Even numbers are ones that are divisible by two and may be split into two equal groups or pairs. 2, 4, 6, 8, 10, and so on are some examples. Assume you have ten candies. These candies may be separated into two equal groups, each having five candies. As a result, ten is an even number. However, because 11 candies cannot be grouped in this way, 11 is not an even number. We’ll look at some additional intriguing approaches to grasp even numbers, their qualities, and interesting facts about them on this page.

**What are Even Numbers?**

A number that is a multiple of two is called an even number. Any integer that is totally divisible by two is considered an even number. With the assistance of an example, this may be understood. Assume John has six balls. He can couple all six balls and establish three pairs if he attempts to group them. There aren’t any balls that haven’t been matched. As a result, he may deduce that six is an even number. Let’s split 6 by 2 now. We obtain 3 as the quotient, which is equal to the number of pairs produced. The remainder is equal to the number of balls that cannot be matched, which is 0. John will be left with no ball if he tries to couple an even number of balls. To put it another way, anytime an even integer is divided by 2, the residue is always 0.

**Odd and Even Numbers**

Even and odd numbers are two types of whole numbers. Numbers that are not totally divisible by two are known as odd numbers. Even numbers, on the other hand, are totally divisible by two. Let’s go over a list of all the even numbers in the range of one to two hundred. Take note of the numbers in the table below. Is there a pattern or link between all of the even numbers from one to two hundred?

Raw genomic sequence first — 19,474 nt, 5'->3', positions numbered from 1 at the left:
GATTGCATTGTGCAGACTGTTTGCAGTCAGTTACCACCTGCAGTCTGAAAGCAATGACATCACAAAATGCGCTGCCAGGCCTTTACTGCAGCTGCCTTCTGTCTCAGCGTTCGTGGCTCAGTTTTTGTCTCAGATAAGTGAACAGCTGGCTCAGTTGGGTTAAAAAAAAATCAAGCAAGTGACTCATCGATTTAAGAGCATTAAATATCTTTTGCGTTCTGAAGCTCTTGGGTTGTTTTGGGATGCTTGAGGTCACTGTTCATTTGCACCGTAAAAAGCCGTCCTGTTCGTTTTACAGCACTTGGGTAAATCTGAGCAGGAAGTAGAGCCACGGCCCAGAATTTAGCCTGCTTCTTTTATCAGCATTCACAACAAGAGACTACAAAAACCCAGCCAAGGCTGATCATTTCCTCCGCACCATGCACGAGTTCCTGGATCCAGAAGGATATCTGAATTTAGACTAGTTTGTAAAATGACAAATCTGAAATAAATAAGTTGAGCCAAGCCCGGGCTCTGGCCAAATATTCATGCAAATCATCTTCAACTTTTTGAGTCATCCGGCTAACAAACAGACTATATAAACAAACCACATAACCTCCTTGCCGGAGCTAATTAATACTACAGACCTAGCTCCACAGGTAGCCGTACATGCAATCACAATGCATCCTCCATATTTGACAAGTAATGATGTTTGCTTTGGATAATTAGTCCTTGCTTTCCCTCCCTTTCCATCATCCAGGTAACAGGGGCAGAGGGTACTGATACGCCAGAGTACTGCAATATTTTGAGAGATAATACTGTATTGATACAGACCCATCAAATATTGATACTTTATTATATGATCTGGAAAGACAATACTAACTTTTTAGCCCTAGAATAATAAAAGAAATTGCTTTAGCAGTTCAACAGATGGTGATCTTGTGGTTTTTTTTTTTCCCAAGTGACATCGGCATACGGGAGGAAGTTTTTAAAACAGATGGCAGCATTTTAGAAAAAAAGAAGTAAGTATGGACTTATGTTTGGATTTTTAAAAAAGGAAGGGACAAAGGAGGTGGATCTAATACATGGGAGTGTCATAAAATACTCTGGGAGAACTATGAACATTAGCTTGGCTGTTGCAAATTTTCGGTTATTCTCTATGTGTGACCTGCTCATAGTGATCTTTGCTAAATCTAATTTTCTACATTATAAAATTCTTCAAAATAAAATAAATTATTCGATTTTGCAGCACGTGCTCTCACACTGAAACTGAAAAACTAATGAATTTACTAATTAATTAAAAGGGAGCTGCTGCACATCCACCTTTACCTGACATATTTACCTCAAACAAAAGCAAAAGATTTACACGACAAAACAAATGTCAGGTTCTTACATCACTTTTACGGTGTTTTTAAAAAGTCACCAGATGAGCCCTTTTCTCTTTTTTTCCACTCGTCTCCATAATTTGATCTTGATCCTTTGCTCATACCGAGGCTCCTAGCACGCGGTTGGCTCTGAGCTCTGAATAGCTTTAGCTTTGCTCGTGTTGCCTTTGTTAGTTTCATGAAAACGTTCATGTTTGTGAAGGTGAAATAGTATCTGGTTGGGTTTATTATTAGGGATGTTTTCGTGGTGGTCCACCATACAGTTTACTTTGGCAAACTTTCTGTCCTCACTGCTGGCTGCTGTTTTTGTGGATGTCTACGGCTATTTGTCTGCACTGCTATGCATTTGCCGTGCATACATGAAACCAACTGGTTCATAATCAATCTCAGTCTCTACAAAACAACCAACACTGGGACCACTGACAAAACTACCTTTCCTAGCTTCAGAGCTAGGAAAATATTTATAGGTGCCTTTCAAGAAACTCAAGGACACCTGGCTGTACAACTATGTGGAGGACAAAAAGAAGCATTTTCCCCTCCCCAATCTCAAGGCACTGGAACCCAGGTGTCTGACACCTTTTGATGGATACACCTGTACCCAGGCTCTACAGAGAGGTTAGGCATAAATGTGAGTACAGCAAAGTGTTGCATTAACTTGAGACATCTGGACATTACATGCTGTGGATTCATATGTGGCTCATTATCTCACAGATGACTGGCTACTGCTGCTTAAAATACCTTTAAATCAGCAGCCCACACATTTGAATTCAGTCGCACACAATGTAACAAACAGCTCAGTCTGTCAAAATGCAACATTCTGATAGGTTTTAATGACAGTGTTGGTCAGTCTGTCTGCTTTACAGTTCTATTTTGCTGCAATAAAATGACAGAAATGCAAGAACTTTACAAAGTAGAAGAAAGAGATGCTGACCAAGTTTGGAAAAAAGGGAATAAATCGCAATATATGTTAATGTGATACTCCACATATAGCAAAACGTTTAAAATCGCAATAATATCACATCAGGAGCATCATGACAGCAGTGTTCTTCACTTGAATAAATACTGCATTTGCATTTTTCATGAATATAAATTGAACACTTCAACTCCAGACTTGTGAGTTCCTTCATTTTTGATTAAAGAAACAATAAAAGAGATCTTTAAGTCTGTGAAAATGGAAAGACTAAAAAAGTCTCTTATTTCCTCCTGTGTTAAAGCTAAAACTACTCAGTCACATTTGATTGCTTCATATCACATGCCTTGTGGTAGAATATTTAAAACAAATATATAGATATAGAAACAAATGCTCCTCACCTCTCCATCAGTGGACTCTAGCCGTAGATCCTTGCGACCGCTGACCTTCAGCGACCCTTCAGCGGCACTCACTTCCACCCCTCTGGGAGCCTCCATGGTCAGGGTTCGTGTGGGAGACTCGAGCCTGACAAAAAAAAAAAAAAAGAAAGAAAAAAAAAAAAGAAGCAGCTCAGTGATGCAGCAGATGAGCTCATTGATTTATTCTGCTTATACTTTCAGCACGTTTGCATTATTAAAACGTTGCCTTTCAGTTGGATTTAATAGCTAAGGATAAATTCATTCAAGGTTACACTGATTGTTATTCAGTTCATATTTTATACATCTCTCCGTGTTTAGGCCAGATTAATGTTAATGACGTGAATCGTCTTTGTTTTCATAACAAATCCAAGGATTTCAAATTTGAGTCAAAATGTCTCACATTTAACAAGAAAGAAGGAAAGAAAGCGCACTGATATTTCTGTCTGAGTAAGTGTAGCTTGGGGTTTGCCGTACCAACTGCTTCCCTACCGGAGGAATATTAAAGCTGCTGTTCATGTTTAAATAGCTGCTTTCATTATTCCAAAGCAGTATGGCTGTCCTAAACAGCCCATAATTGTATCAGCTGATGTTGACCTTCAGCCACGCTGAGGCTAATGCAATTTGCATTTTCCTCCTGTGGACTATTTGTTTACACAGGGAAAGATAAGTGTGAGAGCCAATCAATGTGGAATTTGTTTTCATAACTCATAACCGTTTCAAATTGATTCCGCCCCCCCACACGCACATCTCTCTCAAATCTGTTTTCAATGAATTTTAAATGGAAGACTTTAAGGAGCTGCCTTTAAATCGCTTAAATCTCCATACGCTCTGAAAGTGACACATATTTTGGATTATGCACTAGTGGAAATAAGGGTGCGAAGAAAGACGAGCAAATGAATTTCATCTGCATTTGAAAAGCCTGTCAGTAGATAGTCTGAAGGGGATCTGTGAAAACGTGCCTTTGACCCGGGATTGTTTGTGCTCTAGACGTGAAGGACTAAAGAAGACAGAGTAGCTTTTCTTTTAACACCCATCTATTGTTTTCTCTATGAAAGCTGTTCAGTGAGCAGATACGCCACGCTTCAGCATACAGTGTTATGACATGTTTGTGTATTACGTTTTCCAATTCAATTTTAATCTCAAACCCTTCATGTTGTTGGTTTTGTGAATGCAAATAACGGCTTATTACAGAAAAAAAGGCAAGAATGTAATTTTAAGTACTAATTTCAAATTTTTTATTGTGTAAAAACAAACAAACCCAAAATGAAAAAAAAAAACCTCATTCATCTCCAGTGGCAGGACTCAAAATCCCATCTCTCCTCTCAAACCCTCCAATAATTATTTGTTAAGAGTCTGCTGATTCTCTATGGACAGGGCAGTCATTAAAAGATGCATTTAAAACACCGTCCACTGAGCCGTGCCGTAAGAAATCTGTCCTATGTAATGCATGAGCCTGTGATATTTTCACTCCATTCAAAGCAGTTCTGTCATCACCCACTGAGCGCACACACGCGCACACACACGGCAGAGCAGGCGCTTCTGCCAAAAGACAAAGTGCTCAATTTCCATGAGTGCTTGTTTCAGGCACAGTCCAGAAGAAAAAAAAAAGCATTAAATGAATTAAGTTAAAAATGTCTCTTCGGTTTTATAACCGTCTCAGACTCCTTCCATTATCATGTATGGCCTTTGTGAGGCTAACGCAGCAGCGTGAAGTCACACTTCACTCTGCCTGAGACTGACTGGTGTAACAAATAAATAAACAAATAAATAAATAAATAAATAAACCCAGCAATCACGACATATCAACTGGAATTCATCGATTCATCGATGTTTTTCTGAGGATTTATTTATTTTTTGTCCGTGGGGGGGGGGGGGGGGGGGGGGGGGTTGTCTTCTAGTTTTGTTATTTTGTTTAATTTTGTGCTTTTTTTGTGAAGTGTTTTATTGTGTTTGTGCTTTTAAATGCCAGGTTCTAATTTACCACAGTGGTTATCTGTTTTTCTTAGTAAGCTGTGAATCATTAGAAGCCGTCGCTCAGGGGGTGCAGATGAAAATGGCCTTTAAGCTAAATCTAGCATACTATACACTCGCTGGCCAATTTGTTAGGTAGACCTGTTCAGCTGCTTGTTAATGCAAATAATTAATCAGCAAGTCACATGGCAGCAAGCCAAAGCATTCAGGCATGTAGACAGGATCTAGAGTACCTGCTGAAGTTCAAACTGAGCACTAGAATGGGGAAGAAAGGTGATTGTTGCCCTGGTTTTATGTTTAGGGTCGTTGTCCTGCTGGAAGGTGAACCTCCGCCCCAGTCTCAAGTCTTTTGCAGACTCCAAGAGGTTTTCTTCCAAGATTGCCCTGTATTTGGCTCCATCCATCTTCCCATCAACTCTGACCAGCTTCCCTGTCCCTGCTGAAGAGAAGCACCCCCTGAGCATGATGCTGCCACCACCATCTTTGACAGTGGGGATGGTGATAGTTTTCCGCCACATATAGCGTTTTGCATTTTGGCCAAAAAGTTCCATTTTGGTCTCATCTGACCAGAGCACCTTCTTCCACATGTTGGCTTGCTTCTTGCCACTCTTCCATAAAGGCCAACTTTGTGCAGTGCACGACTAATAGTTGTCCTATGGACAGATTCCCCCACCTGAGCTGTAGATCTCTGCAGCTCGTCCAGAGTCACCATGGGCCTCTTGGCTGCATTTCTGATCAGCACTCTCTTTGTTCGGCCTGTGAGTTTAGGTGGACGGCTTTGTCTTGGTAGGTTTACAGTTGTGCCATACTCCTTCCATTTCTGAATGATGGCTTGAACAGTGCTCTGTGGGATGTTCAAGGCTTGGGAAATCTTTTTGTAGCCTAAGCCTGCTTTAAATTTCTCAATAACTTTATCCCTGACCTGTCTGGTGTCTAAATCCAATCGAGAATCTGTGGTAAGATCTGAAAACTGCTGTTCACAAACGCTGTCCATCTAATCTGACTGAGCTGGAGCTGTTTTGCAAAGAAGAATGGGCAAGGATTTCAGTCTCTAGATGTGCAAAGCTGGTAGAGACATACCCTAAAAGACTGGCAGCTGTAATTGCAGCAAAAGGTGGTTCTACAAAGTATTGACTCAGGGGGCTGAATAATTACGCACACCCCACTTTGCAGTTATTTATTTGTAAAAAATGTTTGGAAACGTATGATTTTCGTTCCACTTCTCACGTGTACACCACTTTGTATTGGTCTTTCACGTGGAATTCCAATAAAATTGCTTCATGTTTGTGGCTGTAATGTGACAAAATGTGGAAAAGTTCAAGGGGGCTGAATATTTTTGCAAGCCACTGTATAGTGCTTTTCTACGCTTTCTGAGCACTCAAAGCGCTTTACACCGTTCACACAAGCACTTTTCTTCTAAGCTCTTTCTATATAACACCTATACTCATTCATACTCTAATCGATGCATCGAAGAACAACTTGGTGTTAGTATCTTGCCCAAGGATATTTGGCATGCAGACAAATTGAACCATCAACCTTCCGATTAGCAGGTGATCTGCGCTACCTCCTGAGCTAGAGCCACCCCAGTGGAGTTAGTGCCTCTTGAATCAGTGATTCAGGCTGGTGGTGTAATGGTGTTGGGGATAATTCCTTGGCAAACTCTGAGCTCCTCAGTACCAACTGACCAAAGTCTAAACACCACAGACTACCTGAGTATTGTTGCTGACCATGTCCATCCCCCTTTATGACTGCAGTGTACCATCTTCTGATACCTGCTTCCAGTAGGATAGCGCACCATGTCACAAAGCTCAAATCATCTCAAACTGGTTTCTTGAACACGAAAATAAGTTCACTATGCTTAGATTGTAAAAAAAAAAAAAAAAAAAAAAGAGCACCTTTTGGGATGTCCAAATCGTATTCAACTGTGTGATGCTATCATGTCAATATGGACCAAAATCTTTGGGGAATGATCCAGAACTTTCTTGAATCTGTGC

**List of Even Numbers (1-200)**

2 | 4 | 6 | 8 | 10 |

12 | 14 | 16 | 18 | 20 |

22 | 24 | 26 | 28 | 30 |

32 | 34 | 36 | 38 | 40 |

42 | 44 | 46 | 48 | 50 |

52 | 54 | 56 | 58 | 60 |

62 | 64 | 66 | 68 | 70 |

72 | 74 | 76 | 78 | 80 |

82 | 84 | 86 | 88 | 90 |

92 | 94 | 96 | 98 | 100 |

102 | 104 | 106 | 108 | 110 |

112 | 114 | 116 | 118 | 120 |

122 | 124 | 126 | 128 | 130 |

132 | 134 | 136 | 138 | 140 |

142 | 144 | 146 | 148 | 150 |

152 | 154 | 156 | 158 | 160 |

162 | 164 | 166 | 168 | 170 |

172 | 174 | 176 | 178 | 180 |

182 | 184 | 186 | 188 | 190 |

192 | 194 | 196 | 198 | 200 |

Let’s examine what happens if we combine different combinations of odd and even integers together. When odd and even numbers are combined together, we shall observe how the numbers transform from odd to even. Make a list of the results you obtain.

Number 1 | Number 2 | Number 1 + Number 2 = Sum |

4 [Even] | 8 [Even] | 4 + 8 = 12 [Even] |

7 [Odd] | 3 [Odd] | 7 + 3 = 10 [Even] |

1 [Odd] | 6 [Even] | 1 + 6 = 7 [Odd] |

2 [Even] | 9 [Odd] | 2 + 9 = 11 [Odd] |

Let us summarize the result:

**Properties of Even Numbers**

Let us have a look at the different properties of numbers like addition, multiplication, and subtraction and the way an even number behaves in such cases:

**Property of Addition of Even Numbers**

- The sum of two even numbers is an even number. For example, 14 + 8 = 22
- The sum of an even number and an odd number is an odd number. For example, 8 + 9 = 17
- The sum of two odd numbers is an even number. For example, 13 + 7 = 20

**Property of Subtraction of Even Numbers**

- The difference between two even numbers is an even number. For example, 42 – 8 = 34
- The difference between an even number and an odd number is an odd number. For example, 22 – 7 = 15
- The difference between two odd numbers is an even number. For example, 35 – 15 = 20

**Property of Multiplication of Even Numbers**

- The product of two even numbers is an even number. For example, 12 × 4 = 48
- The product of an even number and an odd number is an even number. For example, 8 × 5 = 40

**Even Prime Numbers**

The number 2 is the only even prime number. Because all other even numbers are divisible by two, they cannot be prime numbers, which have just two factors: one and the number itself. As a result, there is only one even number.